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Korea sticks to honor system in virus battle

Vice health minister ‘sorry’ for no improvement on virus

Vice Health Minister Kim Gang-lip speaks during a press briefing on Tuesday. (Health Ministry)
Vice Health Minister Kim Gang-lip speaks during a press briefing on Tuesday. (Health Ministry)

South Korea’s virus fight plan will largely remain noncompulsory, Vice Health Minister Kim Gang-lip said Tuesday, with its surveillance system upheld by massive testing and contact tracing.

Korea on Tuesday added 125 to its virus tally with the total now reaching 9,786. Over half -- 5,408 -- have recovered so far. Five more people died, bringing the death toll to 163.

Of the two-week “intense” social distancing campaign that kicked off March 22, Kim said the ministry was “sorry” for the lack of a visible fall in new infections.

The campaign, announced March 21 by Prime Minister Chung Sye-kyun, encouraged voluntary compliacne from the public in distancing without imposing lockdowns or restrictions on movements.

On instances of safety infractions such as the breach of quarantine orders, Kim said the ministry will speak with the Korea Centers for Disease Control and Prevention to review legal grounds for taking extra action.

“Doing our part to keep communities safe even in absence of regulations is a responsibility as members of the society. Small actions such as avoiding outings when feeling unwell can arm us in combating the global crisis,” said the vice minister.

“Failures to comply with the steps mean the longer we will have to practice distancing.”

Last week, the government said it would begin to draw up a timeline for a gradual return to normal in an eased-up social distancing strategy known as “everyday distancing.”

The concept is to enable a partial resumption of previrus routine to soften the blow on the economy while quelling the spread with practical safety regulations.

But this is only on the condition that the curve not only flattens, but declines substantially for an extended period of time.

The main fight in Korea’s virus war is now at its borders, where about 300 to 350 tests are being conducted each day to catch incoming infections.

Symptomatic individuals coming in from the United States have been subject to testing at the airport since Friday, and those from Europe since March 24. The airport has set up facilities with 363 rooms to accommodate symptomatic travelers while they wait for results.

The Health Ministry’s scheme of testing all flights from Europe regardless of symptoms was modified two days after being implemented March 22 due to overwhelming demand.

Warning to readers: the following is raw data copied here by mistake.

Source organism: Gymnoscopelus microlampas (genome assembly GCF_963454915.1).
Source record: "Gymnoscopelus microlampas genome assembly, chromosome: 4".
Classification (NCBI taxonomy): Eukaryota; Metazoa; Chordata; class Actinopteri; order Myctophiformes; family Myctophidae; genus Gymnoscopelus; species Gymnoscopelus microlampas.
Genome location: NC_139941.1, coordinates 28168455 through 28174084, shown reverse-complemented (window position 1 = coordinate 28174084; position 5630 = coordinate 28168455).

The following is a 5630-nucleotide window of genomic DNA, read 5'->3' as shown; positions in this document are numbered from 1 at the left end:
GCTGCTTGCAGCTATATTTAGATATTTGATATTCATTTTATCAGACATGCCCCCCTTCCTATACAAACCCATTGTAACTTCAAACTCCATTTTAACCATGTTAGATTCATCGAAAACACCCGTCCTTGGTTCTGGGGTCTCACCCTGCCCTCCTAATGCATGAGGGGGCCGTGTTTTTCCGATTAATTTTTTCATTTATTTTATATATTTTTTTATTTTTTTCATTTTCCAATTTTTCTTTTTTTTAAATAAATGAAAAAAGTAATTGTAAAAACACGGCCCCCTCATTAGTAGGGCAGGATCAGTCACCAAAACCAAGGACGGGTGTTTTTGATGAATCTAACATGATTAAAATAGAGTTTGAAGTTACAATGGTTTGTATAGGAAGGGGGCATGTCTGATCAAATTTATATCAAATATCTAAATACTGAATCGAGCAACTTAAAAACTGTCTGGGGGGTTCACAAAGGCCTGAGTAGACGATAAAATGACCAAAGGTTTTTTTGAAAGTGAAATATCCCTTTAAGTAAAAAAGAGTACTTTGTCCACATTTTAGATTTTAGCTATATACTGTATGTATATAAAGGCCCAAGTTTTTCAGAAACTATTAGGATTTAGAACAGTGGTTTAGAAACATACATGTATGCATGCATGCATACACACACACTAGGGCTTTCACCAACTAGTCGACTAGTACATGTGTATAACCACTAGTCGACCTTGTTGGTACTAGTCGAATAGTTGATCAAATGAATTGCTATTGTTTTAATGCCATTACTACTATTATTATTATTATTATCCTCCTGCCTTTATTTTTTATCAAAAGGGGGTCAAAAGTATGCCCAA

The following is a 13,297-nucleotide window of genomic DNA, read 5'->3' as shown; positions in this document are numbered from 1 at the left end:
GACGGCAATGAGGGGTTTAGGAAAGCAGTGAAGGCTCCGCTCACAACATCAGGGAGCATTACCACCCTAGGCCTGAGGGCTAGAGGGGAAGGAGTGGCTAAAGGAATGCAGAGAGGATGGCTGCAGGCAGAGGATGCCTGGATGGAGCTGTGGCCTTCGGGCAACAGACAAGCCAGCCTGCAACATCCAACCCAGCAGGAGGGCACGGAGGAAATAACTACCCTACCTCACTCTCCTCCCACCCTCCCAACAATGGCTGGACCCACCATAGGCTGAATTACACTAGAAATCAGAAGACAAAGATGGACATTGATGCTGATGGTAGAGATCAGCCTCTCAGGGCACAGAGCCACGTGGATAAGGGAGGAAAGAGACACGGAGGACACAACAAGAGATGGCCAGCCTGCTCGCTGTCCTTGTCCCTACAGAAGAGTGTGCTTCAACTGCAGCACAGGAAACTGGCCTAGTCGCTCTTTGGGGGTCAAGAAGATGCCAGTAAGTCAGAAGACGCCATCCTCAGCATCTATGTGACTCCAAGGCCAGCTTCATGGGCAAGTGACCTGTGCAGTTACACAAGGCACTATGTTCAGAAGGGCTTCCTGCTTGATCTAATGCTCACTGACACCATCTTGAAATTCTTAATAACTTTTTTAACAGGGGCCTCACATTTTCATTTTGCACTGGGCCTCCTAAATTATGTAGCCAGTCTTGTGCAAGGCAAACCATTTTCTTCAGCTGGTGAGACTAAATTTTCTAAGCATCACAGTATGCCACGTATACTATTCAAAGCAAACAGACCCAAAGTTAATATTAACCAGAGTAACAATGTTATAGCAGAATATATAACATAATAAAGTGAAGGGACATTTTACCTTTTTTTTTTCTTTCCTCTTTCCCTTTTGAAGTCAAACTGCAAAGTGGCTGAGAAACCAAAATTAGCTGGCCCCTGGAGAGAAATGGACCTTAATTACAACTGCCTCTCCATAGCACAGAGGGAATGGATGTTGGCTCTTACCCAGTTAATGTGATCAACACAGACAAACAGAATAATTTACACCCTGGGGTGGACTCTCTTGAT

Korea has also been thermally screening departing passengers from March 5 to prevent passing on the disease overseas. Anyone with a body temperature above 37.5 Celsius degrees is barred from leaving.

Despite calls from the medical community to limit nonessential inbound travel to reduce the burden on the health system here, the government is firm on keeping its borders open.

About 7,000 people are coming into Korea a day, according to government data, which amounts to approximately 100,000 coming in every two weeks.

On Monday, 28.5 percent of arrivals -- 2,082 out of 7,282 people -- to Korea were foreign nationals.

“Allowing cross-border exchanges is intended to safeguard principles of the common good and to invigorate the economy,” Health Minister Park Neung-hoo said over the weekend. Instead, amplified isolation measures to come into effect shortly will help detect infections.

Starting Wednesday, everyone arriving here will be required to self-quarantine for two weeks. So far, the mandatory isolation has been applicable only to those from the US and Europe.

Foreigners who are without a place to stay for the isolation period will be housed at state-arranged accommodations attended by medical personnel and support staffers. 

Failing to abide by the quarantine can result in a penalty of up to 1 year in jail and a fine of 10 million won ($8,200), according to laws on infectious disease control.

Of 29 imported cases confirmed Monday, 15 were caught at the airport and 14 after they entered the country.

Resurgent local transmissions center on communal activities.

Kwon Jun-wook, vice director of the KCDC, said Tuesday that 83.8 percent of the total 9,786 virus patients were linked to cluster cases.

Three after-school tutoring services in Seoul’s Dobong, Mapo and Gangnam districts suspended operations after teachers there tested positive. The city office has instructed some 253 students and others who came into contact with the infected teachers to self-isolate.

In-person services continue to put churchgoers at risk.

Thirty-three were recently diagnosed at a Christian church in Seoul’s southern Guro district. Earlier this month, 46 were infected en masse at another church in Gyeonggi Province after forgoing physical distancing recommendations.

Hospitals and nursing homes populated by at-risk groups are experiencing bursts of infections.

At least seven at a hospital in Uijeongbu, Gyeonggi Province, have been confirmed with the virus, with 202 medical staff and patients still undergoing testing.

 A mental health hospital in Daegu saw 133 of its staffers and inpatients infected as of Monday, according to city officials.

The KCDC thanked and applauded health care providers for their commitment and sacrifice in the coronavirus response.

“The Centers is deeply indebted to health care workers who are risking their own health on the front line,” Kwon said. “They are to be commended for success thus far in large-scale containment efforts.”

By Kim Arin (